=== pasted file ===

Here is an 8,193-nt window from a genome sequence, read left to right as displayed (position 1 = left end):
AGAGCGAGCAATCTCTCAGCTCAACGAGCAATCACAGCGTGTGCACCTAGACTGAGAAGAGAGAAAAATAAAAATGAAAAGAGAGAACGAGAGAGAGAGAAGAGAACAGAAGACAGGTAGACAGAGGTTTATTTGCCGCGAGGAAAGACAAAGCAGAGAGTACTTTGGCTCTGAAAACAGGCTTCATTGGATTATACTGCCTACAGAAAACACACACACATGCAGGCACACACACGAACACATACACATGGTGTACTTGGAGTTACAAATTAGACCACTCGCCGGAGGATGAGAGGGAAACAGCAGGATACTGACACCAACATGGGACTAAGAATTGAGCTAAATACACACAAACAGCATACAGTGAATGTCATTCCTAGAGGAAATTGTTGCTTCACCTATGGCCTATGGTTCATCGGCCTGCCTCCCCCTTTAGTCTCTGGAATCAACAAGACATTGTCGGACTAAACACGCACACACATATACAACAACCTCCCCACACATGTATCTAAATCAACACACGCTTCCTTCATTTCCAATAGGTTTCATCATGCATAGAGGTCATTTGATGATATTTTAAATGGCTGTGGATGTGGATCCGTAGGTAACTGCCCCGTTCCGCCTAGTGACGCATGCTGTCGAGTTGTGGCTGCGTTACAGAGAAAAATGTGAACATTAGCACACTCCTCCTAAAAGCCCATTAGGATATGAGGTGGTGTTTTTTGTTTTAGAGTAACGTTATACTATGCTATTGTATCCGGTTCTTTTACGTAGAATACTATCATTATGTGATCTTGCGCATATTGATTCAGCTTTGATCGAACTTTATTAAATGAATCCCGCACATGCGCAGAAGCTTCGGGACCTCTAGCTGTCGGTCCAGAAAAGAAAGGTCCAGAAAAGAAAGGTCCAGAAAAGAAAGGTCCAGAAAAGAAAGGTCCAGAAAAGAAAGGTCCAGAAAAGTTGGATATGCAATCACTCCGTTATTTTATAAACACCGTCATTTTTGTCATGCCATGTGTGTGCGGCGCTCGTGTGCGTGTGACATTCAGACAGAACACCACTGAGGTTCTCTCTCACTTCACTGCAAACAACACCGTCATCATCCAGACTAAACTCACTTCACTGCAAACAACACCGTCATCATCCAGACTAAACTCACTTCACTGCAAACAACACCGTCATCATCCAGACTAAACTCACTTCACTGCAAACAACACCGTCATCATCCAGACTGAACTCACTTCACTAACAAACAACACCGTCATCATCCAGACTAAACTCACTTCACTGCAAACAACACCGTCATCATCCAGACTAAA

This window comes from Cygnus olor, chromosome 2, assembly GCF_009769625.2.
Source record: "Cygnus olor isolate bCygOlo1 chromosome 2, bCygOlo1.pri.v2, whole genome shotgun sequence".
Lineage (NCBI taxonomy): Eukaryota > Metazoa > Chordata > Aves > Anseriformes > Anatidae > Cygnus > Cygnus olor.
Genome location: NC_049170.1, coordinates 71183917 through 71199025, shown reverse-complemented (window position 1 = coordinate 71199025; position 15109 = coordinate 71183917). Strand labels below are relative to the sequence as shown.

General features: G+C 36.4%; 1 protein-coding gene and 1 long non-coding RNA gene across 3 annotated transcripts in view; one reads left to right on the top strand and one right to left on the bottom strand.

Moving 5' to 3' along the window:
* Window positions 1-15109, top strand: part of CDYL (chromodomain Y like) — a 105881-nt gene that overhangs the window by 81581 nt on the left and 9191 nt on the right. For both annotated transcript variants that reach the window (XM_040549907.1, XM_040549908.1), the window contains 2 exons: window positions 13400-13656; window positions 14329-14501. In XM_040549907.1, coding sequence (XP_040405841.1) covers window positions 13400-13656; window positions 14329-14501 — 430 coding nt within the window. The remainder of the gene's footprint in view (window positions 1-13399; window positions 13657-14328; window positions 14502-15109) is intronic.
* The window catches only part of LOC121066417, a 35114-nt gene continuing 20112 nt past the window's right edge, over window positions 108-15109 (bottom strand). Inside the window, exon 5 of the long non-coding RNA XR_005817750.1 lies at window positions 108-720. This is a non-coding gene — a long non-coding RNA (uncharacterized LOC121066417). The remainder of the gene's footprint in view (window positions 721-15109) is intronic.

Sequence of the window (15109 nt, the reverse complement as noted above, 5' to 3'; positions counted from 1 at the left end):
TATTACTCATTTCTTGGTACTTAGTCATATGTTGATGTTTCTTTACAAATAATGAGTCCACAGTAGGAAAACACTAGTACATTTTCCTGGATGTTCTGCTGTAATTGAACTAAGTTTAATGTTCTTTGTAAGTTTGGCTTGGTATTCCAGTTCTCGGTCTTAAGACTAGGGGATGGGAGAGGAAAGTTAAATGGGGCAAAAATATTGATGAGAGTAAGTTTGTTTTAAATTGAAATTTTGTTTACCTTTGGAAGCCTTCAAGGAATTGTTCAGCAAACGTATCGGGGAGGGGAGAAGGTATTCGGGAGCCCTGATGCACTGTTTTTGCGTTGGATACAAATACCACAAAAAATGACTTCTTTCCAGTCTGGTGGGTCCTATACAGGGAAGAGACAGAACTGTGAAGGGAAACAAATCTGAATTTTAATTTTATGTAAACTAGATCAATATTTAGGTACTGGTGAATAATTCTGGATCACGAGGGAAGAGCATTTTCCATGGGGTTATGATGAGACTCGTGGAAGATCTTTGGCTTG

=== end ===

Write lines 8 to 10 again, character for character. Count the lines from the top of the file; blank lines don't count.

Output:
Moving 5' to 3' along the window:
* Window positions 1-15109, top strand: part of CDYL (chromodomain Y like) — a 105881-nt gene that overhangs the window by 81581 nt on the left and 9191 nt on the right. For both annotated transcript variants that reach the window (XM_040549907.1, XM_040549908.1), the window contains 2 exons: window positions 13400-13656; window positions 14329-14501. In XM_040549907.1, coding sequence (XP_040405841.1) covers window positions 13400-13656; window positions 14329-14501 — 430 coding nt within the window. The remainder of the gene's footprint in view (window positions 1-13399; window positions 13657-14328; window positions 14502-15109) is intronic.
* The window catches only part of LOC121066417, a 35114-nt gene continuing 20112 nt past the window's right edge, over window positions 108-15109 (bottom strand). Inside the window, exon 5 of the long non-coding RNA XR_005817750.1 lies at window positions 108-720. This is a non-coding gene — a long non-coding RNA (uncharacterized LOC121066417). The remainder of the gene's footprint in view (window positions 721-15109) is intronic.